I don’t drink. I don’t smoke. I write.

June 3, 2020
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I don’t drink. I don’t smoke. I write.

I don’t drink. I don’t smoke. I write.

My family moved to Prichard at the age of seven. I had severe case of dyslexia and got lost in school. Back then, people in the South didn’t recogniz dyslexia and they used the term ‘retarded.’ I had to fight my way through. I moved up North in 1967 because I didn’t have much structure and didn’t know how to do much. I got a job with ConEdison in New York and was sent to school to see what I was capable of doing. They taught me the fundamentals of reading and sent me to a psychologist. Both helped me understand myself. I started learning how to put the words together. They told me to stay with it and not give up. I practiced reading every day. I stayed with ConEdison for 34 years.

Opening a book and not being able to put words together is shameful and scary. To get rid of that fear, you have to keep after it and try. About 40 years ago, I started putting words on paper and started writing. At first the words were all  scrambled up. I also had a problem with one of the vessels in my head. The fluid was messing up my equilibrium and eyesight. I was driving a truck to Queens. As I got there, my eyesight disappeared. They called my wife to come to get me. A neurosurgeon put in a shunt and my eyesight came back two days later. After that, I was able to think better, and the writing  began.

I retired from the company and we moved back home. I sat home for a year-and-a-half fishing and working in my yard, but there was not enough to do. I filled out an application at the employment office and have worked as a security guard at Strickland Youth Center for three years. It is hard to get through to kids these days. If they had structure at home, they wouldn’t be in trouble. The parents come in worried about everything else but their kids. The kids are frustrated with themselves, their parents, and what they think is going on with the world. They don’t have people telling them the right things to do. 

I understand what these kids are going through. I dropped out of Blount School in eight grade. I was passed that far because they felt sorry for me. I wasn’t learning anything and was lost in the shuffle. I started working at the State Dock when I was 14. I boosted my age to make a couple of dollars. At 16, I worked in Mississippi on a fish boat. As a kid, I watched my stepfather beat my mother down and do all of the stupid things except what a man should do. I learned to live with love and understanding and do the right things. There are bumps, bruises, and curves in life, but you have to be strong to get around them. We all have our good days and bad days.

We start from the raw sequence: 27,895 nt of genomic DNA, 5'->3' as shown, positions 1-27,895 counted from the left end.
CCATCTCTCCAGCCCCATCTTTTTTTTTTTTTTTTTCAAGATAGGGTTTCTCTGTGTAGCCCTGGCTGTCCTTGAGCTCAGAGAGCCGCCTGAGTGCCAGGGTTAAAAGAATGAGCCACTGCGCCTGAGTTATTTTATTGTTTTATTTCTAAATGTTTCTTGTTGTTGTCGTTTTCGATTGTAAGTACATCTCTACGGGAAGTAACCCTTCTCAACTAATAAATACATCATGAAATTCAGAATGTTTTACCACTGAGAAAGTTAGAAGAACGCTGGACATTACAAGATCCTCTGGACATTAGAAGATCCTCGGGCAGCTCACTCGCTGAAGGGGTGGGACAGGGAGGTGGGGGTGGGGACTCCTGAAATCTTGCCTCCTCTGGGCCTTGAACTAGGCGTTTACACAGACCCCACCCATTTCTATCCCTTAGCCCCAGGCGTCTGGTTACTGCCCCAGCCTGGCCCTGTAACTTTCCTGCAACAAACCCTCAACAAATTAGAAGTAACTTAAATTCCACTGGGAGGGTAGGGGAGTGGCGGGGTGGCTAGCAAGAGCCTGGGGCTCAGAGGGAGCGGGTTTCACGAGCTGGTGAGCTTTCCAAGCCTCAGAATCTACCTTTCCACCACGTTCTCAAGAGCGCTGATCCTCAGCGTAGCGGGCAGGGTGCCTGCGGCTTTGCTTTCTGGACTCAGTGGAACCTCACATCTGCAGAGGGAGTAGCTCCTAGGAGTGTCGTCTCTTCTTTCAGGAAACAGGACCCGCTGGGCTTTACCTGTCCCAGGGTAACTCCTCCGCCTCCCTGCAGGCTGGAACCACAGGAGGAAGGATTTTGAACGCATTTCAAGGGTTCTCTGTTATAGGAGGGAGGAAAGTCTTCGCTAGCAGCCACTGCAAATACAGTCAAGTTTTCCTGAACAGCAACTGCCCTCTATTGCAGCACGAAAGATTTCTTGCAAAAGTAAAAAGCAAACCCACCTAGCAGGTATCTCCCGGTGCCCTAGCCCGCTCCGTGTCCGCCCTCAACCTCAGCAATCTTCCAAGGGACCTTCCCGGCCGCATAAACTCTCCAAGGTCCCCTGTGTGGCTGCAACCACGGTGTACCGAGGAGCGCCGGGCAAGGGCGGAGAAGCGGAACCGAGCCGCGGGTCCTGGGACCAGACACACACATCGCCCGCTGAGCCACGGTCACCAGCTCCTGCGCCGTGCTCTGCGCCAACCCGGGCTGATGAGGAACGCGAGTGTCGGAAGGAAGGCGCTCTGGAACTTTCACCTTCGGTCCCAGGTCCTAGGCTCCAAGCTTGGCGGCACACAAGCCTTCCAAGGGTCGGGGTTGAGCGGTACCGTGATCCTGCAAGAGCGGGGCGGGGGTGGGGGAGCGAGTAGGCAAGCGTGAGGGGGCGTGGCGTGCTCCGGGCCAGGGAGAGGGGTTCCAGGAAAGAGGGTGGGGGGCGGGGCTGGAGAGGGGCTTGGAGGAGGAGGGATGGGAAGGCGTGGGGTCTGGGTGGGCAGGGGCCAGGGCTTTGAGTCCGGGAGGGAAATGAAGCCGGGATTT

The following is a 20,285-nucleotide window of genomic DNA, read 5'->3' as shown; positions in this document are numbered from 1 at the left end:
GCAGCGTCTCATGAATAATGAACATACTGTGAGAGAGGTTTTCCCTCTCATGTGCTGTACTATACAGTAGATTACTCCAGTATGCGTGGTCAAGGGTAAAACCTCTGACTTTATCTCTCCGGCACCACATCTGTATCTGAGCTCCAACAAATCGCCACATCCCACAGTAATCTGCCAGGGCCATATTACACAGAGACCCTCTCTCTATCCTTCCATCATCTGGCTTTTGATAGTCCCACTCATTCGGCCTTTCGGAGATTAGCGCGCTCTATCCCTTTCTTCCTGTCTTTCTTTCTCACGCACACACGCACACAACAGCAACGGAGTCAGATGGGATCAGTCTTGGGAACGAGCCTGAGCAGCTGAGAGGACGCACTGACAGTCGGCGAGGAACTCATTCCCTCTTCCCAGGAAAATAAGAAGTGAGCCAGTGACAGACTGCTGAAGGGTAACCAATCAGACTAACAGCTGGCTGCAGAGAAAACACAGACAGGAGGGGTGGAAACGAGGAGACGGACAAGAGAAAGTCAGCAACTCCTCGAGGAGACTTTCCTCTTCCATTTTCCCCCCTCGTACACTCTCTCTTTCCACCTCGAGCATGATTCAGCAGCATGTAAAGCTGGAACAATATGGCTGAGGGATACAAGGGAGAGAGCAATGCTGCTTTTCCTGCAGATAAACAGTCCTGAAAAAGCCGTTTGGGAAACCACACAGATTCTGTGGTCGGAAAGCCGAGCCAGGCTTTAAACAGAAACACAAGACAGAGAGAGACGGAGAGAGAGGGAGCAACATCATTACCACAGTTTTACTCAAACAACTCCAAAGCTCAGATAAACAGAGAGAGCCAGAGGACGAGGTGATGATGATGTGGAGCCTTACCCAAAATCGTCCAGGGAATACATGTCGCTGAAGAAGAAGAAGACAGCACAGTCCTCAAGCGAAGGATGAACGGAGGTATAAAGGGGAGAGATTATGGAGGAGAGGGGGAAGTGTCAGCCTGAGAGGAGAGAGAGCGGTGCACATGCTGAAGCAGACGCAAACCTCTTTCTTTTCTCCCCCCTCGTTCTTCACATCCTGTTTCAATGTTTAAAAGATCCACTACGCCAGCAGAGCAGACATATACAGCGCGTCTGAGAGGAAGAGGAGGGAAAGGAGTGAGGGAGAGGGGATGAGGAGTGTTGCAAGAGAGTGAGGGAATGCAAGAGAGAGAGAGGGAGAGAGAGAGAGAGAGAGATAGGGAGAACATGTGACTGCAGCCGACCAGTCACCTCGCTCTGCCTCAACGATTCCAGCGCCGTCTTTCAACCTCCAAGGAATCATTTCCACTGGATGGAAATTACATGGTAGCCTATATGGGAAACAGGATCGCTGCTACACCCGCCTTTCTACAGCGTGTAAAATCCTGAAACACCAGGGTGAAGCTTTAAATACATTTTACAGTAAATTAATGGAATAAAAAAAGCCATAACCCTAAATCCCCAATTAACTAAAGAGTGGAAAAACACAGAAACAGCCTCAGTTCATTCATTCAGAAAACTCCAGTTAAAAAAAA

My learning came from working hard and teaching myself, and also from my wife. I married her when I was 18, my mother had to sign for me. We have been married for 53 years and she encouraged me and showed me how to do things. I made sure my kids got extra help at school and stayed on top of them. I didn’t want them to go through what I went through. 

My second book of poetry came out in February when everything hit the fan. I have short stories I want to publish. I write for two hours each day. If I can’t write, pick up a book, or work a crossword puzzle every day, something is missing. I don’t drink. I don’t smoke. I write.”

Wake up brothers so you can see,

Take the blinder off, let it be

Brother’s don’t left life pass you by.

See you gotta get your piece

Of the pie.

The sky is the limit brothers,

Take the blinder off, can you see

How beautiful life can be

This world owes you

Nothing you see

And don’t forget your slice 

Of the pie

Don’t left life pass you by.

Brothers wake up

Open your eyes, focus on what’s real

Brothers learn to take

And learn to give

Accept each other with love

That’s real

Wake up brothers

Take the blinders off

The sky is the limit brothers,

Brothers this ain’t lotto

But you to to be in it to win it

Wake up brothers

“Wake Up Brothers”

Here is Mr. Boyd reading the poem: My Movie 55

 

(Ledell Boyd’s book of poetry, “Love, Heartaches & Pain” is available on Amazon)

4 comments on “I don’t drink. I don’t smoke. I write.”

  1. Lequeita Dicks says:

    Congratuations, Mr. Floyd, on a live well-lived.
    Your poem is beautiful. And you have lived up to it in spite of the disadvantages you were born into, not the least of it, dyslexia.

  2. DeSaavre Paige says:

    I bought Love heartaches and pain and the emotions jump off the pages at you!! Kudos Mr. Floyd!

  3. Bonita Black says:

    Mr.Boyd Congratulations

  4. Willie Mae Gullette says:

    So wonderful to hear about you and learn of your life’s story. Very interesting and inspirational. May God continue to bless you, your family and your writing.

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